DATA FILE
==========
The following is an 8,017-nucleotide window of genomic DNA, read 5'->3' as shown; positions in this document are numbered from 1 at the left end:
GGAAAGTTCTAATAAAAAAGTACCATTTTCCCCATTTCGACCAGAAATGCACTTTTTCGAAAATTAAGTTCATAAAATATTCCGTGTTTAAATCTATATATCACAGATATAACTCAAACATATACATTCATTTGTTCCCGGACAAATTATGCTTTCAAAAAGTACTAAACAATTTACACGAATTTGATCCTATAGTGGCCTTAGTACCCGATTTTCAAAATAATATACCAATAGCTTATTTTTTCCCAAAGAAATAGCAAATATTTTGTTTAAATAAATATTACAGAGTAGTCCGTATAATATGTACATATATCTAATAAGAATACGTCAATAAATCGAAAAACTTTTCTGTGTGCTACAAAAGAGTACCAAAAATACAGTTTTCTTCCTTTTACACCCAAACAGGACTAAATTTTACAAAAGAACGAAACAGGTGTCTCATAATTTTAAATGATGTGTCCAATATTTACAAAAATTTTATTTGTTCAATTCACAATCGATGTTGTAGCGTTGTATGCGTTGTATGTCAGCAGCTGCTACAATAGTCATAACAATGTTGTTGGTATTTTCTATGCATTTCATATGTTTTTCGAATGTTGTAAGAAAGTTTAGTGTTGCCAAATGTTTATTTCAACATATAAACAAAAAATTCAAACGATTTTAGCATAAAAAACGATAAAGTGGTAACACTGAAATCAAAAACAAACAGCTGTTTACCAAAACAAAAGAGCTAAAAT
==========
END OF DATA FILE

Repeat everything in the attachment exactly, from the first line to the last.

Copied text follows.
The following is an 8,017-nucleotide window of genomic DNA, read 5'->3' as shown; positions in this document are numbered from 1 at the left end:
GGAAAGTTCTAATAAAAAAGTACCATTTTCCCCATTTCGACCAGAAATGCACTTTTTCGAAAATTAAGTTCATAAAATATTCCGTGTTTAAATCTATATATCACAGATATAACTCAAACATATACATTCATTTGTTCCCGGACAAATTATGCTTTCAAAAAGTACTAAACAATTTACACGAATTTGATCCTATAGTGGCCTTAGTACCCGATTTTCAAAATAATATACCAATAGCTTATTTTTTCCCAAAGAAATAGCAAATATTTTGTTTAAATAAATATTACAGAGTAGTCCGTATAATATGTACATATATCTAATAAGAATACGTCAATAAATCGAAAAACTTTTCTGTGTGCTACAAAAGAGTACCAAAAATACAGTTTTCTTCCTTTTACACCCAAACAGGACTAAATTTTACAAAAGAACGAAACAGGTGTCTCATAATTTTAAATGATGTGTCCAATATTTACAAAAATTTTATTTGTTCAATTCACAATCGATGTTGTAGCGTTGTATGCGTTGTATGTCAGCAGCTGCTACAATAGTCATAACAATGTTGTTGGTATTTTCTATGCATTTCATATGTTTTTCGAATGTTGTAAGAAAGTTTAGTGTTGCCAAATGTTTATTTCAACATATAAACAAAAAATTCAAACGATTTTAGCATAAAAAACGATAAAGTGGTAACACTGAAATCAAAAACAAACAGCTGTTTACCAAAACAAAAGAGCTAAAAT